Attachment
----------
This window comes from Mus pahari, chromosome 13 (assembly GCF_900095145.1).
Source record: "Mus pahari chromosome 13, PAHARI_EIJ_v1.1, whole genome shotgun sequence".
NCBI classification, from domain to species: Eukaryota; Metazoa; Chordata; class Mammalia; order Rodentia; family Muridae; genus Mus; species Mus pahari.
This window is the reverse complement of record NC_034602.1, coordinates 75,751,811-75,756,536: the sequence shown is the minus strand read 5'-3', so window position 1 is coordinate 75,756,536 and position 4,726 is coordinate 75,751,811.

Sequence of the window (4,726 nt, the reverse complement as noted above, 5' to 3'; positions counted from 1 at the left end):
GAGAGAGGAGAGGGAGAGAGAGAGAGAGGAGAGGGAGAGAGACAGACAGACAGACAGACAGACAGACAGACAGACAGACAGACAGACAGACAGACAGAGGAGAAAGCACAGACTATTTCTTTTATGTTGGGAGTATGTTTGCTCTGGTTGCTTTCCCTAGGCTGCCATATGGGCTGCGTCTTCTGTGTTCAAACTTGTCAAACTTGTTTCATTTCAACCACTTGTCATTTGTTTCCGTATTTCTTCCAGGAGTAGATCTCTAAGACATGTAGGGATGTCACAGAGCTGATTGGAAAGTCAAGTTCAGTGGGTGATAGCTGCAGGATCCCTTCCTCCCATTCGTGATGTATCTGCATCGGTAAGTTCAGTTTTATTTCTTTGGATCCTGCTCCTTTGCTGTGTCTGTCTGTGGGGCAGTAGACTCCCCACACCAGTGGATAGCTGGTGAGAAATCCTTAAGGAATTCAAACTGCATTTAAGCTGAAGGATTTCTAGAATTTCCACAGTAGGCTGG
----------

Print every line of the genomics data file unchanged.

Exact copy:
This window comes from Mus pahari, chromosome 13 (assembly GCF_900095145.1).
Source record: "Mus pahari chromosome 13, PAHARI_EIJ_v1.1, whole genome shotgun sequence".
NCBI classification, from domain to species: Eukaryota; Metazoa; Chordata; class Mammalia; order Rodentia; family Muridae; genus Mus; species Mus pahari.
This window is the reverse complement of record NC_034602.1, coordinates 75,751,811-75,756,536: the sequence shown is the minus strand read 5'-3', so window position 1 is coordinate 75,756,536 and position 4,726 is coordinate 75,751,811.

Sequence of the window (4,726 nt, the reverse complement as noted above, 5' to 3'; positions counted from 1 at the left end):
GAGAGAGGAGAGGGAGAGAGAGAGAGAGGAGAGGGAGAGAGACAGACAGACAGACAGACAGACAGACAGACAGACAGACAGACAGACAGACAGACAGAGGAGAAAGCACAGACTATTTCTTTTATGTTGGGAGTATGTTTGCTCTGGTTGCTTTCCCTAGGCTGCCATATGGGCTGCGTCTTCTGTGTTCAAACTTGTCAAACTTGTTTCATTTCAACCACTTGTCATTTGTTTCCGTATTTCTTCCAGGAGTAGATCTCTAAGACATGTAGGGATGTCACAGAGCTGATTGGAAAGTCAAGTTCAGTGGGTGATAGCTGCAGGATCCCTTCCTCCCATTCGTGATGTATCTGCATCGGTAAGTTCAGTTTTATTTCTTTGGATCCTGCTCCTTTGCTGTGTCTGTCTGTGGGGCAGTAGACTCCCCACACCAGTGGATAGCTGGTGAGAAATCCTTAAGGAATTCAAACTGCATTTAAGCTGAAGGATTTCTAGAATTTCCACAGTAGGCTGG